The Music of Funerals

The antithesis is sharpening.

Funerals are now taking on a new complexion in England. Some are religious and some are humanist. And people are becoming so indifferent as to the distinction that, more often than not, they do not tell you it will be humanist until you are outside the door of the "Church".

The fact that a funeral is classed as humanistic does not remove religion. In my experience, humanists always need music. 

The Religion of Music

Wilfrid Mellors wrote in "Celestial Music":

Music is often said to be the closest of the arts to religion since what we call its ‘language’ cannot be intellectually articulate; indeed, its very lack of articulacy may put us in touch with the numinous, and therefore presumably with the divine, or at least with the forces we call ‘spiritual’. Although I am not myself a ‘believer’, I seem to be partial to religious music, I suspect because it asks, though it cannot answer, those eternally Unanswered Questions.

“Prologue: What is religious music?” p.xi of Celestial Music? Some Masterpieces of European Religious Music

Music is not a mystery.

Music does not ask questions. Music is a proclamation of worth. It may proclaim worth but the act of making music is, in itself, a proclamation.

This means there is no sense of doubt. There is nothing vague or fearful. Contrary to Mellors' confused reflections, music knows.

And that is why music is beloved by people of doubt - like humanists at funerals.

Adopting Worth

We all know that a chocolate bar, filled with lots of fruit and nuts, becomes so much more than a chocolate bar when juxtaposed with a certain piece of Classical music. And we know that a series like The Apprentice gained an impressive presence in advertising by another piece of Classical music.

The music is chosen because it is someone's bold proclamation of worth and by placing it alongside something which is relatively tedious, it is hoped that some of the worth in the music will rub off on the thing advertised. Hence trailer music is often very different to the music used in a film - the hard sell requires maximum proclamation of a worth often beyond the object.

So when a man lies dead in a coffin and nothing much can be said about him, music is used to suggest worth, to ascribe worth, which perhaps no one perceived in his life.

Someone might pipe up, "But isn't that the same in all funerals?"

No. In a Christian funeral the only music appropriate is religious music. If we sing the Psalms around the coffin of a saint, we do so to praise God. We proclaim the worth of our Creator, who holds our lives in the balance and may call us to himself at any moment. This is a Christian use of music. The person in the coffin may have been massively loved by all present or passed through life without making much of a splash. That doesn't matter. The occasion is used to direct eyes upwards to God, not downwards into the grave, where there is no hope - especially not from the man who will look no more upon this earth.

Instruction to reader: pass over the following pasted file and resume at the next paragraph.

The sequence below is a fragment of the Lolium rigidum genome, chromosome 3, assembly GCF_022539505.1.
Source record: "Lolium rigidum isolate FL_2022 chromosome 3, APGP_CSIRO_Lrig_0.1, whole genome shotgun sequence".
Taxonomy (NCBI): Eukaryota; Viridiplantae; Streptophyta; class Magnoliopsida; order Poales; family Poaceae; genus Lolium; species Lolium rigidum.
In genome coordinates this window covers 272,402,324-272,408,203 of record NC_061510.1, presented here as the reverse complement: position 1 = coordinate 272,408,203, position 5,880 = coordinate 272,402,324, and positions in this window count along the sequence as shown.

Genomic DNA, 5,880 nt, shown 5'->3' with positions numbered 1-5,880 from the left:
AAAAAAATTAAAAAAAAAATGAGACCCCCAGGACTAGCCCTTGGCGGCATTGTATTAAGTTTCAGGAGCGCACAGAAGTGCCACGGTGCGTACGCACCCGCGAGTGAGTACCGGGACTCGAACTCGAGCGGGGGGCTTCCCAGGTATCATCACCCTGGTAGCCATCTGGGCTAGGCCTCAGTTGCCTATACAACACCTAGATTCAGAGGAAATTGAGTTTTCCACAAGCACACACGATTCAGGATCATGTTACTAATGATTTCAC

The Laughing Man

If I was a humanist and wanted some music to infuse a funeral with meaning, I think I could do better than "Time to Say Goodbye". It is so "on the nose". It is a song to the deceased who cannot hear us. It offers no comfort. It gives no hope. We might as well listen to "The Party's Over", because that is more honest from a humanist perspective. Its only purpose in a humanistic funeral is to try to bring tears and it is not a good enough song to do so.

There is of course the tendency to try to make the gathered crowd laugh at a funeral. It happened in a family humanistic funeral, where the congregation/audience was invited to get bingo cards from under the seats and we all looked. One acquaintance had the curtains close to an organ rendition of Morecambe and Wise's "Bring Me Sunshine". It's tacky. And sick. 

The humanist has a misplaced idea that music can compensate and take the place of religion in a funeral. So he will use music badly and fail in his design.

Roger Scruton is one of the most vocal humanistic writers on music. And, at the end of a long series of essays on Wagner, he makes the point he wanted to make all along:

Religion provides that meaning and overcomes that fear; but it does so through baseless promises that offer redemption from a point outside our human world and on a metaphysical assumption that is no longer credible. Only if man can produce meaning from his own resources, and vanquish the fear of death in the same act, is the consolation of religion now available. The lingering after image of an old theology tells us that meaning lies in some reward offered when life is over. But more noble, more dignified, and more in tune with the deep needs of religious man is the belief that meaning is its own reward. On this view, life becomes meaningful when it throws rewards away - in other words, when it is self-sacrificed. By enfolding this sacrifice within the sacred aura of the erotic, Wagner offers the final proof that man can become holy to himself with no help from the gods.

Death-Devoted Heart: Sex and Sacred in Wagner’s Tristan and Isolde by Roger Scruton, p.190

Somehow I cannot picture Wagner being used, even in a humanist's funeral because when it is time to die, even a humanist wants the confident sounds of J S Bach over the rippling doubt and fear of Richard Wagner. No one wrote more music about death than Wagner and no one is less able to comfort those who mourn.